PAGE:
Tuesday, December 29, 2015

Just Two More Days
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The Power of Singing
“an aid to  improve brain function in the elderly”

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We’ve shared statements on the power of singing to heal and to aid learning. Can singing also improve brain function in the elderly?

Psychologists have long thought that music and language are quite different brain functions, that the left-brain is verbal and logical while the right brain is more involved in art, music, and emotion. As we saw in our last post, Dr. Aniruddh D. Patel is challenging this with his research into overlap and prediction.

“Song combines music and words, and word production is a left hemisphere-biased activity,” says psychologist Patel. “Perhaps doing lots of singing strengthens the brain networks involved in word production and articulation, in addition to the right hemisphere circuits involved in fine control of pitch and melody.”

Patel asks, “Could singing be neuroprotective?” “Could regular singing have a lasting impact on brain function?” If you are musically trained, are you better at predicting what’s coming up next in a sentence?” He posits, “For older adults in crowded environments, where understanding speech is challenging, better prediction abilities might help them anticipate which word is coming next.”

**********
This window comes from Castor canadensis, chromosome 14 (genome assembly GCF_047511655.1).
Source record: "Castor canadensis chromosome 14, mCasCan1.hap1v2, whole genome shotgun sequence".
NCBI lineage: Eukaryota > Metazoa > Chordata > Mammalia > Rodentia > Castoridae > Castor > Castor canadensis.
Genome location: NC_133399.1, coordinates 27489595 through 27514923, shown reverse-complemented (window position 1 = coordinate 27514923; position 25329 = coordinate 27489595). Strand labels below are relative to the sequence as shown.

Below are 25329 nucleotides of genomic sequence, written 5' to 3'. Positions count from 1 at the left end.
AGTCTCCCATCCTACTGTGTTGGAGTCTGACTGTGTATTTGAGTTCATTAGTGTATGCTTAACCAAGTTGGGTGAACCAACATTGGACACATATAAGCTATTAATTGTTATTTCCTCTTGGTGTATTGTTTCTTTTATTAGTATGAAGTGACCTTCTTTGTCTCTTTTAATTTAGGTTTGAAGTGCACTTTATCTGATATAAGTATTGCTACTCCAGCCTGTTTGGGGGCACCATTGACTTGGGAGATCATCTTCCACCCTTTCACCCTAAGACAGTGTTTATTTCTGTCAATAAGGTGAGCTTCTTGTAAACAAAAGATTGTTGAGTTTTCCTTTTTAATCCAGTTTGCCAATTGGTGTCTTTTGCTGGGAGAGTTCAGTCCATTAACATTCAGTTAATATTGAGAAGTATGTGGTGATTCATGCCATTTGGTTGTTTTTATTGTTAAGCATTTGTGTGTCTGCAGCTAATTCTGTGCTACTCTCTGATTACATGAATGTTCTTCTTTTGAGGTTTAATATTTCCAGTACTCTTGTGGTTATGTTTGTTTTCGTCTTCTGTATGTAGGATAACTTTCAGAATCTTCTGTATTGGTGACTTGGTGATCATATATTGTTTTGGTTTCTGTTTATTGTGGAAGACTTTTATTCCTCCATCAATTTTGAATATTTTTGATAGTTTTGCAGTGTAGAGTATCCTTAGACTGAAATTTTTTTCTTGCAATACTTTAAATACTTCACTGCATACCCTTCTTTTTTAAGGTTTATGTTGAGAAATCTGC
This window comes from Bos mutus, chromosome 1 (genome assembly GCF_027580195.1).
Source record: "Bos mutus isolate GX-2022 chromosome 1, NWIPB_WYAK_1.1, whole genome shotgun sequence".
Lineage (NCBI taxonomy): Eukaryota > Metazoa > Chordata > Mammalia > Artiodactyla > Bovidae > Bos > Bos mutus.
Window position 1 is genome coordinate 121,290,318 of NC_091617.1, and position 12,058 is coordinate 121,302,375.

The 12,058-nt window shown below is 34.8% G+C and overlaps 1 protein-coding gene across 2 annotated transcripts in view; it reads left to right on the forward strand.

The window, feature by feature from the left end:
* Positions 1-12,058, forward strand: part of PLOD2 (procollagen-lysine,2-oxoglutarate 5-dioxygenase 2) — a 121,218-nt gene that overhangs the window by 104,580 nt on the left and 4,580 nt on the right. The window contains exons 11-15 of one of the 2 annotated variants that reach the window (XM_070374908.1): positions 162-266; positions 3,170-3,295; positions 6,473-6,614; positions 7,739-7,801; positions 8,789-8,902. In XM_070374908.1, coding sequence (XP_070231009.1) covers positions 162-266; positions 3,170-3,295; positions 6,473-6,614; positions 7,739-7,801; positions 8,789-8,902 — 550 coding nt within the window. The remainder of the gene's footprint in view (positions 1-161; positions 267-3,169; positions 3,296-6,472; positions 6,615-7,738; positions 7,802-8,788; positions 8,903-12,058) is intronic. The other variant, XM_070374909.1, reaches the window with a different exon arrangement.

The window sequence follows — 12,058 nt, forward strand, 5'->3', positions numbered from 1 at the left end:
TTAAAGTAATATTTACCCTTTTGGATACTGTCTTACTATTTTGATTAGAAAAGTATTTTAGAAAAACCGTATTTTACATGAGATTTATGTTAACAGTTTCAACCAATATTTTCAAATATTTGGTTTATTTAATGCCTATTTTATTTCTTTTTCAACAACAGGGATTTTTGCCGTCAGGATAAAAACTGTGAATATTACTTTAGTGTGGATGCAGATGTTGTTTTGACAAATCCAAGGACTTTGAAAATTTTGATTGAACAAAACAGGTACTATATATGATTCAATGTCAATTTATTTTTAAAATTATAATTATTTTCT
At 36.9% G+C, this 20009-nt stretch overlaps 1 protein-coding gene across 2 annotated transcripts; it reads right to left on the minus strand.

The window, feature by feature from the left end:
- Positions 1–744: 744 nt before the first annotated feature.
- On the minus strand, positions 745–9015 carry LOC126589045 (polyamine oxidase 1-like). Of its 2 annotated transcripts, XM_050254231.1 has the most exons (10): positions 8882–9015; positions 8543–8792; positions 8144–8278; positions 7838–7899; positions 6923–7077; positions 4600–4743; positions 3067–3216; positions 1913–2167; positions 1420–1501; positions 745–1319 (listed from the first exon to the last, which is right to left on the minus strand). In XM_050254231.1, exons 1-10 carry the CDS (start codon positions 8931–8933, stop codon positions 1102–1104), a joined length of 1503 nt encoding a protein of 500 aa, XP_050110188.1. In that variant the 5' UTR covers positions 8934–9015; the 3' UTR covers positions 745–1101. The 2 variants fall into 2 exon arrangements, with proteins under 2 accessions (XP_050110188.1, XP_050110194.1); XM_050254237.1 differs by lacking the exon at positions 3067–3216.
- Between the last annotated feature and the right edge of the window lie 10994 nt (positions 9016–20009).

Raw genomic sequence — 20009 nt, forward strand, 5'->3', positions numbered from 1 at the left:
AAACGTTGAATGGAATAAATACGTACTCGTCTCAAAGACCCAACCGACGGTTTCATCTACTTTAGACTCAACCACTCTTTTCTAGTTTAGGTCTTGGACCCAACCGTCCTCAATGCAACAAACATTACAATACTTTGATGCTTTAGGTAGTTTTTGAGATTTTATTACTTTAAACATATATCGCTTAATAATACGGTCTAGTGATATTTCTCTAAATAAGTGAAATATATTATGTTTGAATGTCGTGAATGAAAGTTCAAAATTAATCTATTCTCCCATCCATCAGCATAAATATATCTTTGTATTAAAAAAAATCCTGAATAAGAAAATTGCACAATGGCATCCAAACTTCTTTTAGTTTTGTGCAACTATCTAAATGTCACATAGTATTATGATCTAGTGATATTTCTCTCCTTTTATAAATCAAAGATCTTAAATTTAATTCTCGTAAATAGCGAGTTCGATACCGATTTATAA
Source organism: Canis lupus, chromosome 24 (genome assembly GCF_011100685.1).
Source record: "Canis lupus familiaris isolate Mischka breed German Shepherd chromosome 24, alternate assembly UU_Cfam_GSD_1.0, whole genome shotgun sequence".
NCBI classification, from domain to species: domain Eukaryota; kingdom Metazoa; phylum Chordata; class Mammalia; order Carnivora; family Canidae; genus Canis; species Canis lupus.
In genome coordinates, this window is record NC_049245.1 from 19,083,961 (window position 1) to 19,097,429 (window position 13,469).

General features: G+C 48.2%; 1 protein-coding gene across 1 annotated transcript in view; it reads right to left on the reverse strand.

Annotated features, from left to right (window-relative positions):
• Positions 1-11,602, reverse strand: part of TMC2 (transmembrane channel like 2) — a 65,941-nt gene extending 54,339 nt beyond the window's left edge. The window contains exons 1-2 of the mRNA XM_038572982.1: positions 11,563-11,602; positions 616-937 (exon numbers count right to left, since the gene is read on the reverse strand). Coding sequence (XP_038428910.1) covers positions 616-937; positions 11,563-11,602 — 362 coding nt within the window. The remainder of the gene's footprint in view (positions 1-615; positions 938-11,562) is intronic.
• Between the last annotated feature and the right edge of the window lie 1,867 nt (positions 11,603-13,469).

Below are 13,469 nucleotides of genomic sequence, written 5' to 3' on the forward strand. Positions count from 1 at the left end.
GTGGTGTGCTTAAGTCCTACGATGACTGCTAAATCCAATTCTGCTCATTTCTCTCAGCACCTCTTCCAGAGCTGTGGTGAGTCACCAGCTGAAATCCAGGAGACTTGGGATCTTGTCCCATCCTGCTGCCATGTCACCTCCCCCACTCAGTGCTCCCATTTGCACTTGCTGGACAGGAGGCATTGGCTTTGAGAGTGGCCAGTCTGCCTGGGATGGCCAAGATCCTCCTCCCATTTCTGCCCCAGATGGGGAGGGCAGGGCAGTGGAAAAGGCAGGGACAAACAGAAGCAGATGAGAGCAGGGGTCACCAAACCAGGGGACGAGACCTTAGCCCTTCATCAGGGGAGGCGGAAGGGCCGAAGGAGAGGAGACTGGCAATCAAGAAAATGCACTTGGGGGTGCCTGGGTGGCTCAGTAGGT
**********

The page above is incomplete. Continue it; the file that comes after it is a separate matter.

Dr. Gottfried Schlaug at Harvard Medical School has done MRIs of older healthy adults, dividing them into groups of singers and non-singers. The group of singers showed greater connections between areas of the brain than the non-musician group, with the strongest difference on the left side.
Gottfried Schlaug

Studies by Petr Janata and colleagues at UC Davis found that music that was familiar, pleasing, and evocative of autobiographical memories was processed predominantly in the dorsomedial prefrontal cortex, one of the areas of the brain slower to atrophy with Alzheimer's disease.

“Music provides a way to access regions of the brain and reawaken autobiographical memory when language won’t,” Patel says.

Early results suggest that the strongest effects of music therapy may be on patients’ emotions, particularly their anxiety levels. “The music does not ameliorate the cognitive effects of the dementia,” Patel says, “but it does have a strong impact on a patient’s emotional state, and potentially on quality of life.”

Moreover, neuroscientist Julene Johnson, a professor at the Institute for Health and Aging at the University of California, San Francisco, is now investigating the possible cognitive, motor, and physical benefits garnered by older adults who begin singing in a choir after the age of 60.

Julene Johnson

"Musical training seems to have a beneficial impact at whatever age you start. It contains all the components of a cognitive training program that sometimes are overlooked, and just as we work out our bodies, we should work out our minds."

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